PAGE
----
Guth: No, it’s the quality that counts. At “Fünf Höfe” in Munich, as I mentioned before, we work in cooperation with the film festival, as well as with the opera, for example. Such collaborations take place on several levels and are very different in terms of content. Cooperation efforts are strongly geared towards “community marketing”, and regionality plays at least as big a role as size. As previously stated: Competition is fierce, and budgets do not always increase in proportion. If you want to network within a community, you have to define exactly who your potential cooperation partners are and how they can be mutually beneficial. Properly designed regional cooperations, in particular, keep budgets on track.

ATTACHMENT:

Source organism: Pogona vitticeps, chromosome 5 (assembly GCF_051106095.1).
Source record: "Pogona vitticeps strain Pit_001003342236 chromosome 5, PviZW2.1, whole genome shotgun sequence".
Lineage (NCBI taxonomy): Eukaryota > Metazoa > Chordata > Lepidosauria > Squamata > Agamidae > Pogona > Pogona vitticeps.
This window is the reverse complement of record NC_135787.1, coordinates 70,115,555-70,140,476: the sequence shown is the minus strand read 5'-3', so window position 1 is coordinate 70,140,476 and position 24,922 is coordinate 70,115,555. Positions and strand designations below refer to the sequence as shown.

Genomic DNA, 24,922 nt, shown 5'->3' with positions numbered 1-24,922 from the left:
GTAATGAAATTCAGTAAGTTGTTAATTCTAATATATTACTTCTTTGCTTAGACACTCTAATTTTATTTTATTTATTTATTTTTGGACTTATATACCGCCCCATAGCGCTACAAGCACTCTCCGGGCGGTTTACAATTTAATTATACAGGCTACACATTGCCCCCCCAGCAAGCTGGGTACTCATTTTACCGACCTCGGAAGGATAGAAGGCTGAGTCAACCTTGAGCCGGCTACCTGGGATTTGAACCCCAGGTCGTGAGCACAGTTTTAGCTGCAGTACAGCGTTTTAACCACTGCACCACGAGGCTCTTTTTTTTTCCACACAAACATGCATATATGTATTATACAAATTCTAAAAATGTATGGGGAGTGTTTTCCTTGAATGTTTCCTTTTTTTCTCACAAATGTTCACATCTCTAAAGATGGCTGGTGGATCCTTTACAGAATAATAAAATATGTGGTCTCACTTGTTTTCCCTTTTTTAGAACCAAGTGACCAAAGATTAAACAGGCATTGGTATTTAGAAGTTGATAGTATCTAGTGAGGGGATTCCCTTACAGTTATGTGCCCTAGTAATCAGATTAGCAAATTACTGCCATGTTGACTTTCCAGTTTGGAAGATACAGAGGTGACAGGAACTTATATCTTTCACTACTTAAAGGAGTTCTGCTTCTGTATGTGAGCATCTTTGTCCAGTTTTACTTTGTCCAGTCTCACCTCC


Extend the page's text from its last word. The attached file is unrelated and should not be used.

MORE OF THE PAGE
Sebastian Guth is the Managing Director of 21Media, a marketing agency that specializes in shopping destinations. The company was founded in Oberhausen (Germany) and boasts approximately 30 years of experience – from positioning, campaign conception, and implementation to providing support to owners and operators in the marketing of their properties and the development of their brands. In its early years, the agency was primarily responsible for Centro Oberhausen and was swiftly commissioned by Projekt Waterfront Bremen and mfi Management für Immobilien GmbH, now Unibail-Rodamco-Westfield Germany. Clients such as Sonae Sierra, Union Investment, and Deka followed thereafter. Today, 21Media employs 20 people at four locations. In Hamburg, the company is the lead agency for QUARREE Wandsbek. In Berlin, it is the lead agency for Alexa am Alexanderplatz. while in Oberhausen, it provides support to Westfield Centro, and in Munich, it is the lead agency for the Fünf Höfe neighborhood development.